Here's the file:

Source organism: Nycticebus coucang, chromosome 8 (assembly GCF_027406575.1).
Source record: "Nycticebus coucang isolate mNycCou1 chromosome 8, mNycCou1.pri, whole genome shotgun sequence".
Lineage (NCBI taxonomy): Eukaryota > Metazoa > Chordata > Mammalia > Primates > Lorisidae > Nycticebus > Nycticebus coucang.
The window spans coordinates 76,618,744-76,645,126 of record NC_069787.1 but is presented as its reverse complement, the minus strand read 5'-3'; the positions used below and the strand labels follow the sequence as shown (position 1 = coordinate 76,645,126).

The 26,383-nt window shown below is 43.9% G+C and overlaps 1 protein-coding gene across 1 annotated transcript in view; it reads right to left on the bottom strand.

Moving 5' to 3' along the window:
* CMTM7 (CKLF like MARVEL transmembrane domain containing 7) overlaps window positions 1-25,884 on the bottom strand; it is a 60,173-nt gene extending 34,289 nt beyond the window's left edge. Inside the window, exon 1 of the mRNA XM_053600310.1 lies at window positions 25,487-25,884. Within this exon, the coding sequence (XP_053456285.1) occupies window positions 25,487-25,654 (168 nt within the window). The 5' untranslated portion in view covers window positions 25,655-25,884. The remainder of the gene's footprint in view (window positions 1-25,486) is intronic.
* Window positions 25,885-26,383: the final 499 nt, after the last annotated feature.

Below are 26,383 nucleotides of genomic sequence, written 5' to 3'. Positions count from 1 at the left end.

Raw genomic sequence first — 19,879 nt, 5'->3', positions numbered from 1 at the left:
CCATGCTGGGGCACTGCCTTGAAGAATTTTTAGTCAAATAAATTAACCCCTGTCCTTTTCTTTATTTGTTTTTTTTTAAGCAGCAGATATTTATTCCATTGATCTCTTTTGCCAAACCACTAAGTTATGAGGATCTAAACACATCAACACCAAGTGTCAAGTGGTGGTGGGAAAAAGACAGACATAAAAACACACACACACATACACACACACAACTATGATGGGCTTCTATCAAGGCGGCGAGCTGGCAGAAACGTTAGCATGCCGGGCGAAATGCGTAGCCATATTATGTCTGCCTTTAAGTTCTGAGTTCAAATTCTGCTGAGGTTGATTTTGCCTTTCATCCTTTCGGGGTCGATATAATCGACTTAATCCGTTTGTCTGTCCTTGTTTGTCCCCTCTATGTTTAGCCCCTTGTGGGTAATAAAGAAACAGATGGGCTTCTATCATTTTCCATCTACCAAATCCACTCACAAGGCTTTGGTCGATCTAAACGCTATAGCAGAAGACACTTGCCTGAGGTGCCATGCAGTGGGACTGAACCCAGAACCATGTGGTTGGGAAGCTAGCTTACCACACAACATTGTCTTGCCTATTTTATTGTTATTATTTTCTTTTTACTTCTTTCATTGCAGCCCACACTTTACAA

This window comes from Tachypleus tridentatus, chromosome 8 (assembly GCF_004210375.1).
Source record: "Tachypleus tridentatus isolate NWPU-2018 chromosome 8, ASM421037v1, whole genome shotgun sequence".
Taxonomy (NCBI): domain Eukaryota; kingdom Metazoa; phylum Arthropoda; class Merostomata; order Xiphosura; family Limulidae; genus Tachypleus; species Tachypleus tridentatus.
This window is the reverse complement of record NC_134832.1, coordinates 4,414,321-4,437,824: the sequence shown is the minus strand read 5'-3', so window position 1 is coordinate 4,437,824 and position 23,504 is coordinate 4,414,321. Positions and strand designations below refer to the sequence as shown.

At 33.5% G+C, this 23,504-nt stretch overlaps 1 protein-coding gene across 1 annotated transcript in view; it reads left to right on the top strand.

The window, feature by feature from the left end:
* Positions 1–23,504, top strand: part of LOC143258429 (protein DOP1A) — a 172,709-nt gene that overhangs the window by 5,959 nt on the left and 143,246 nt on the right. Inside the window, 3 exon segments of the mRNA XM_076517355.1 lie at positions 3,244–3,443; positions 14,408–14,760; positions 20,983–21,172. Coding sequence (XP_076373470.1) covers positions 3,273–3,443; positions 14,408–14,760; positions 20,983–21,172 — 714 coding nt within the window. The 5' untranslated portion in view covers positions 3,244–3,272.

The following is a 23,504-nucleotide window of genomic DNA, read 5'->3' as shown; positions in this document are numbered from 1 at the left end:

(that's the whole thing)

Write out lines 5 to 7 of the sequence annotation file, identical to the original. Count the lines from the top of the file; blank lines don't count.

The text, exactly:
The 26,383-nt window shown below is 43.9% G+C and overlaps 1 protein-coding gene across 1 annotated transcript in view; it reads right to left on the bottom strand.

Moving 5' to 3' along the window:
* CMTM7 (CKLF like MARVEL transmembrane domain containing 7) overlaps window positions 1-25,884 on the bottom strand; it is a 60,173-nt gene extending 34,289 nt beyond the window's left edge. Inside the window, exon 1 of the mRNA XM_053600310.1 lies at window positions 25,487-25,884. Within this exon, the coding sequence (XP_053456285.1) occupies window positions 25,487-25,654 (168 nt within the window). The 5' untranslated portion in view covers window positions 25,655-25,884. The remainder of the gene's footprint in view (window positions 1-25,486) is intronic.